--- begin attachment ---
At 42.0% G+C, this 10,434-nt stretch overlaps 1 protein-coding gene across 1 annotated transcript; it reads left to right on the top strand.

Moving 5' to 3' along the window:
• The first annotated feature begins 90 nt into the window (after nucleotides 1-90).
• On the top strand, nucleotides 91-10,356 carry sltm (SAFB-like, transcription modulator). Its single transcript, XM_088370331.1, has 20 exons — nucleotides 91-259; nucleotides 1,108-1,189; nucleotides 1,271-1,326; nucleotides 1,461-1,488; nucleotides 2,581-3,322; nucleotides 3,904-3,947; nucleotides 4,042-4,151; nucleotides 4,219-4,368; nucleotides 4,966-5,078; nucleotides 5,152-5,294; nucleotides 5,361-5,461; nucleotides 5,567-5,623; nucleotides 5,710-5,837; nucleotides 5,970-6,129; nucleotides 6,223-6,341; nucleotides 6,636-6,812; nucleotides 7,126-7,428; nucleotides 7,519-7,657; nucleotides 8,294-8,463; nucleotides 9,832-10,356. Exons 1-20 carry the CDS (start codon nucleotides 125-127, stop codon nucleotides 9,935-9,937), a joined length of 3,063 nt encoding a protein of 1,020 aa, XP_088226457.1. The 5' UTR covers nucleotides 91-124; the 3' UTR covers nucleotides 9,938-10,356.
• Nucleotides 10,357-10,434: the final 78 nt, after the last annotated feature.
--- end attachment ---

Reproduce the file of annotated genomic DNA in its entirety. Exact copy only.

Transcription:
At 42.0% G+C, this 10,434-nt stretch overlaps 1 protein-coding gene across 1 annotated transcript; it reads left to right on the top strand.

Moving 5' to 3' along the window:
• The first annotated feature begins 90 nt into the window (after nucleotides 1-90).
• On the top strand, nucleotides 91-10,356 carry sltm (SAFB-like, transcription modulator). Its single transcript, XM_088370331.1, has 20 exons — nucleotides 91-259; nucleotides 1,108-1,189; nucleotides 1,271-1,326; nucleotides 1,461-1,488; nucleotides 2,581-3,322; nucleotides 3,904-3,947; nucleotides 4,042-4,151; nucleotides 4,219-4,368; nucleotides 4,966-5,078; nucleotides 5,152-5,294; nucleotides 5,361-5,461; nucleotides 5,567-5,623; nucleotides 5,710-5,837; nucleotides 5,970-6,129; nucleotides 6,223-6,341; nucleotides 6,636-6,812; nucleotides 7,126-7,428; nucleotides 7,519-7,657; nucleotides 8,294-8,463; nucleotides 9,832-10,356. Exons 1-20 carry the CDS (start codon nucleotides 125-127, stop codon nucleotides 9,935-9,937), a joined length of 3,063 nt encoding a protein of 1,020 aa, XP_088226457.1. The 5' UTR covers nucleotides 91-124; the 3' UTR covers nucleotides 9,938-10,356.
• Nucleotides 10,357-10,434: the final 78 nt, after the last annotated feature.